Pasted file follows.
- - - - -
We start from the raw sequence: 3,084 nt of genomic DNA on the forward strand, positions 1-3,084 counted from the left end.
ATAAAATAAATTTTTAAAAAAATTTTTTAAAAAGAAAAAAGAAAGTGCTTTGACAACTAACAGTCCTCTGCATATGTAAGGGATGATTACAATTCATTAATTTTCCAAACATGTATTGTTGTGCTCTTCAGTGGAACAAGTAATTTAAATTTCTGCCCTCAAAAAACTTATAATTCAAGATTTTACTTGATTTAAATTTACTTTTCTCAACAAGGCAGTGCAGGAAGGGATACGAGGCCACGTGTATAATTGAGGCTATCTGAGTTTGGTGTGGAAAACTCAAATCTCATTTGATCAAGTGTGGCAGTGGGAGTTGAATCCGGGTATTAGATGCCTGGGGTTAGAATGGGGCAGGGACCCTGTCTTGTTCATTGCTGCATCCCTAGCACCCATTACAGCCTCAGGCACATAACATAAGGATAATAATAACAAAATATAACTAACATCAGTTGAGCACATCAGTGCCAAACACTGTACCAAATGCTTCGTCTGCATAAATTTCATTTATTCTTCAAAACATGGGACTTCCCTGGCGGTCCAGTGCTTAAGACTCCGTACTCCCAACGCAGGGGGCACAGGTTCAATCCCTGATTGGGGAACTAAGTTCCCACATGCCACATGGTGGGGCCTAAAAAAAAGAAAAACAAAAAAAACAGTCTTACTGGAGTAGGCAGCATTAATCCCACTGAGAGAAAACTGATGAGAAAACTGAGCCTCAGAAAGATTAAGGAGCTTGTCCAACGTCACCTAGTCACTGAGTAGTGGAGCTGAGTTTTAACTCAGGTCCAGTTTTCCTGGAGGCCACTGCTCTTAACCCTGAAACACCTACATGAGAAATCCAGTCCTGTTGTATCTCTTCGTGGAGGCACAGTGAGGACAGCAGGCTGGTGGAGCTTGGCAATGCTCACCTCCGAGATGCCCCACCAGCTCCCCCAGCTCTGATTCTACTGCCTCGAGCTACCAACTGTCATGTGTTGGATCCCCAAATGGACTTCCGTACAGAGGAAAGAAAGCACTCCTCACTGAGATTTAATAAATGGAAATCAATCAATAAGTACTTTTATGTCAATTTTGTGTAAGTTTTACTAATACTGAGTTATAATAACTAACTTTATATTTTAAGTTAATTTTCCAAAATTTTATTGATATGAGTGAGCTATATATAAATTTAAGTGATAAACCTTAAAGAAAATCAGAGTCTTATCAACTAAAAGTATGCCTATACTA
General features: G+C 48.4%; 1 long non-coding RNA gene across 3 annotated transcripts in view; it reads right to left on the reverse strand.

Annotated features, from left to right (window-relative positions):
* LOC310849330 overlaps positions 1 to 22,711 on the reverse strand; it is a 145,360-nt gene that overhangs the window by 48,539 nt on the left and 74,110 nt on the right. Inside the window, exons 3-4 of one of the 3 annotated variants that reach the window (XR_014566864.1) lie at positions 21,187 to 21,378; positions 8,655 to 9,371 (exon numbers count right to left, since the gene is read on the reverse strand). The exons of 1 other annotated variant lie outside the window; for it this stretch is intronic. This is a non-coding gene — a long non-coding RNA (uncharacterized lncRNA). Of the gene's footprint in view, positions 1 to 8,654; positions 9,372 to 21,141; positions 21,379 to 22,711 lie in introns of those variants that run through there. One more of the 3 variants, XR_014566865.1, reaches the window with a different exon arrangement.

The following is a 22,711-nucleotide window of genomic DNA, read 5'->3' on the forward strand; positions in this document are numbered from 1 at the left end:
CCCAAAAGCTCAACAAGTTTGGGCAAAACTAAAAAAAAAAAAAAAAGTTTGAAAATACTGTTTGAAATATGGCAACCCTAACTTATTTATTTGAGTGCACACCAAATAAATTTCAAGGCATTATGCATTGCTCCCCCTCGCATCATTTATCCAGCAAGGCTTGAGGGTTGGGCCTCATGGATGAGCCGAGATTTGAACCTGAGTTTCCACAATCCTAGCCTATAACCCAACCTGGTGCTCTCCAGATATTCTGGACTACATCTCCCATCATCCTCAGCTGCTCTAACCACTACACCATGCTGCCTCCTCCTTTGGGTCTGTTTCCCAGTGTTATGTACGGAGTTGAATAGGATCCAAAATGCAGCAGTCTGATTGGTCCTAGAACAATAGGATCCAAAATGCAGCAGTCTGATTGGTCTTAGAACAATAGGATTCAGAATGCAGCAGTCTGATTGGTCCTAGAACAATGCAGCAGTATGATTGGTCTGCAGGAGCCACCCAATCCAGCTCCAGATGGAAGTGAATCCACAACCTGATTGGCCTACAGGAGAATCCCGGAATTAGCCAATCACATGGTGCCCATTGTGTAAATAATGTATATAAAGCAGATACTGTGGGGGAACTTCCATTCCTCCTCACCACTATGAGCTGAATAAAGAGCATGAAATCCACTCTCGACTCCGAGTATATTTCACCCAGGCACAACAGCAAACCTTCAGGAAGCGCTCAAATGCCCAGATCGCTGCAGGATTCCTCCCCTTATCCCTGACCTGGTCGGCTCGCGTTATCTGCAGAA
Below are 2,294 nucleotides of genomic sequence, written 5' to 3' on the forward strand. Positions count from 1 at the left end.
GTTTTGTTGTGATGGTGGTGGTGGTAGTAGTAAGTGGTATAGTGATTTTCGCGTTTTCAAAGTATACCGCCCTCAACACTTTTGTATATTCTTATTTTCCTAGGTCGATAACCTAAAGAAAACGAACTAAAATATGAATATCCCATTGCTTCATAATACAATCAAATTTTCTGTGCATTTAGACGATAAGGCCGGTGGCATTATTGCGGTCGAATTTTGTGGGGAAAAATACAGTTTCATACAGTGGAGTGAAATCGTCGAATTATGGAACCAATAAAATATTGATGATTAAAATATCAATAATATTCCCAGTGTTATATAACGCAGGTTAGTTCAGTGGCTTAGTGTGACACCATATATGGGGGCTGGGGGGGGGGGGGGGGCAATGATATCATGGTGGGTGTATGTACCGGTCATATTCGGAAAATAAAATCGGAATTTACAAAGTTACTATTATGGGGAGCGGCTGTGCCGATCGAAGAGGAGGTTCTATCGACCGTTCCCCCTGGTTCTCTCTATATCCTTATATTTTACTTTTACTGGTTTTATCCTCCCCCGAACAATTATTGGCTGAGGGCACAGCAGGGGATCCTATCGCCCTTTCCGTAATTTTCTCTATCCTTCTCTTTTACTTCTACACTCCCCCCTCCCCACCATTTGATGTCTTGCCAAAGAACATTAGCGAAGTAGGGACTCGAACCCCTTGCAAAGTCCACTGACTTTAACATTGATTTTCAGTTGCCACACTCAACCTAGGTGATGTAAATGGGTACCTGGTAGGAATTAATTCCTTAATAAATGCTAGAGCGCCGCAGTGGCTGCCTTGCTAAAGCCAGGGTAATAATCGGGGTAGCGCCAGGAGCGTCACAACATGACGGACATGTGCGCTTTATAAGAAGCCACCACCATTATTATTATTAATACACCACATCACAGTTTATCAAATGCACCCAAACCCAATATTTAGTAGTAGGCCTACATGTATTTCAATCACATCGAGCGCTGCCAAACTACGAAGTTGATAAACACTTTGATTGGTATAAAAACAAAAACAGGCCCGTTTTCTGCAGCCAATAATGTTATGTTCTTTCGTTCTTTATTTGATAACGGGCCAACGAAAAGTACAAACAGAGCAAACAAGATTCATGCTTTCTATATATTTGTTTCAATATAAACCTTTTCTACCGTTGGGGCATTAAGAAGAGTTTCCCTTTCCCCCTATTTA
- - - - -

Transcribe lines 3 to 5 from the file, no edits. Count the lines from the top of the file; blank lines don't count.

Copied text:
General features: G+C 48.4%; 1 long non-coding RNA gene across 3 annotated transcripts in view; it reads right to left on the reverse strand.

Annotated features, from left to right (window-relative positions):
* LOC310849330 overlaps positions 1 to 22,711 on the reverse strand; it is a 145,360-nt gene that overhangs the window by 48,539 nt on the left and 74,110 nt on the right. Inside the window, exons 3-4 of one of the 3 annotated variants that reach the window (XR_014566864.1) lie at positions 21,187 to 21,378; positions 8,655 to 9,371 (exon numbers count right to left, since the gene is read on the reverse strand). The exons of 1 other annotated variant lie outside the window; for it this stretch is intronic. This is a non-coding gene — a long non-coding RNA (uncharacterized lncRNA). Of the gene's footprint in view, positions 1 to 8,654; positions 9,372 to 21,141; positions 21,379 to 22,711 lie in introns of those variants that run through there. One more of the 3 variants, XR_014566865.1, reaches the window with a different exon arrangement.